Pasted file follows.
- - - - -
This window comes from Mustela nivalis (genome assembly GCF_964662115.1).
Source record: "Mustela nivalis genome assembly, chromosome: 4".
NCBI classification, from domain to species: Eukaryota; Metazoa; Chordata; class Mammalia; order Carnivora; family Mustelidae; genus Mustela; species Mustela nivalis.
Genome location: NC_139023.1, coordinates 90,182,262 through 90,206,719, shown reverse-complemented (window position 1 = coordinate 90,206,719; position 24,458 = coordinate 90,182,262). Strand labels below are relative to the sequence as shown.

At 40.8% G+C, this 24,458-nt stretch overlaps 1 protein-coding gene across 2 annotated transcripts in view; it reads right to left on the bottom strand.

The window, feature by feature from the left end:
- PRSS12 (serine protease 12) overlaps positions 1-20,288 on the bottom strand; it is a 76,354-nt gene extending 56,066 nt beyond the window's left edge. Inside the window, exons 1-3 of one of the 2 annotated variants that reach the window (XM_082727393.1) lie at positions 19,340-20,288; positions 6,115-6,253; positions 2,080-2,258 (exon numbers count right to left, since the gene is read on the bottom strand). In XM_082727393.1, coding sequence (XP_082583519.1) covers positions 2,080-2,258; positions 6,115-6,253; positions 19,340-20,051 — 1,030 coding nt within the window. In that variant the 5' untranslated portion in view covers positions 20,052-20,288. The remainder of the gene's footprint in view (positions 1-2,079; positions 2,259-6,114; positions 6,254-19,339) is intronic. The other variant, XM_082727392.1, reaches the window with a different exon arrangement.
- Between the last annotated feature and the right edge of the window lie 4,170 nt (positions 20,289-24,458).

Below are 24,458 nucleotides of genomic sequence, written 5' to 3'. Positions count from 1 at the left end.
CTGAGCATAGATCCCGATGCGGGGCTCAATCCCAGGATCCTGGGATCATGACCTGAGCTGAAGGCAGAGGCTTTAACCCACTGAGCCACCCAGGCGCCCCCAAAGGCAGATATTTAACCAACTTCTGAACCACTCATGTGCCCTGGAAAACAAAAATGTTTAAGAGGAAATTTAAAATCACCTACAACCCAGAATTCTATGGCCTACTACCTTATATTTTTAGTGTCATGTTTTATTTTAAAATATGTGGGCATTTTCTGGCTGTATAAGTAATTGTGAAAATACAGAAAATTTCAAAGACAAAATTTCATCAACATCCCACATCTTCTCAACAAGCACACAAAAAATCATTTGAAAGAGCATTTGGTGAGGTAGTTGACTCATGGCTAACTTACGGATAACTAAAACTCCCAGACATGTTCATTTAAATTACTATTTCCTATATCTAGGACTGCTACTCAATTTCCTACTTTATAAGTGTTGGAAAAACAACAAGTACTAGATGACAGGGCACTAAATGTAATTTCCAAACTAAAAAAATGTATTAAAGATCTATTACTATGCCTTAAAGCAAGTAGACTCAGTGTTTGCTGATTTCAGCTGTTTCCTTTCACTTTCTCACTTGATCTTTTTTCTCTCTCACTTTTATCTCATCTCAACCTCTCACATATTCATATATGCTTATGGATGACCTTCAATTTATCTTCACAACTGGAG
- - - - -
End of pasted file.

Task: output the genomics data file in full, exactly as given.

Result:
This window comes from Mustela nivalis (genome assembly GCF_964662115.1).
Source record: "Mustela nivalis genome assembly, chromosome: 4".
NCBI classification, from domain to species: Eukaryota; Metazoa; Chordata; class Mammalia; order Carnivora; family Mustelidae; genus Mustela; species Mustela nivalis.
Genome location: NC_139023.1, coordinates 90,182,262 through 90,206,719, shown reverse-complemented (window position 1 = coordinate 90,206,719; position 24,458 = coordinate 90,182,262). Strand labels below are relative to the sequence as shown.

At 40.8% G+C, this 24,458-nt stretch overlaps 1 protein-coding gene across 2 annotated transcripts in view; it reads right to left on the bottom strand.

The window, feature by feature from the left end:
- PRSS12 (serine protease 12) overlaps positions 1-20,288 on the bottom strand; it is a 76,354-nt gene extending 56,066 nt beyond the window's left edge. Inside the window, exons 1-3 of one of the 2 annotated variants that reach the window (XM_082727393.1) lie at positions 19,340-20,288; positions 6,115-6,253; positions 2,080-2,258 (exon numbers count right to left, since the gene is read on the bottom strand). In XM_082727393.1, coding sequence (XP_082583519.1) covers positions 2,080-2,258; positions 6,115-6,253; positions 19,340-20,051 — 1,030 coding nt within the window. In that variant the 5' untranslated portion in view covers positions 20,052-20,288. The remainder of the gene's footprint in view (positions 1-2,079; positions 2,259-6,114; positions 6,254-19,339) is intronic. The other variant, XM_082727392.1, reaches the window with a different exon arrangement.
- Between the last annotated feature and the right edge of the window lie 4,170 nt (positions 20,289-24,458).

Below are 24,458 nucleotides of genomic sequence, written 5' to 3'. Positions count from 1 at the left end.
CTGAGCATAGATCCCGATGCGGGGCTCAATCCCAGGATCCTGGGATCATGACCTGAGCTGAAGGCAGAGGCTTTAACCCACTGAGCCACCCAGGCGCCCCCAAAGGCAGATATTTAACCAACTTCTGAACCACTCATGTGCCCTGGAAAACAAAAATGTTTAAGAGGAAATTTAAAATCACCTACAACCCAGAATTCTATGGCCTACTACCTTATATTTTTAGTGTCATGTTTTATTTTAAAATATGTGGGCATTTTCTGGCTGTATAAGTAATTGTGAAAATACAGAAAATTTCAAAGACAAAATTTCATCAACATCCCACATCTTCTCAACAAGCACACAAAAAATCATTTGAAAGAGCATTTGGTGAGGTAGTTGACTCATGGCTAACTTACGGATAACTAAAACTCCCAGACATGTTCATTTAAATTACTATTTCCTATATCTAGGACTGCTACTCAATTTCCTACTTTATAAGTGTTGGAAAAACAACAAGTACTAGATGACAGGGCACTAAATGTAATTTCCAAACTAAAAAAATGTATTAAAGATCTATTACTATGCCTTAAAGCAAGTAGACTCAGTGTTTGCTGATTTCAGCTGTTTCCTTTCACTTTCTCACTTGATCTTTTTTCTCTCTCACTTTTATCTCATCTCAACCTCTCACATATTCATATATGCTTATGGATGACCTTCAATTTATCTTCACAACTGGAG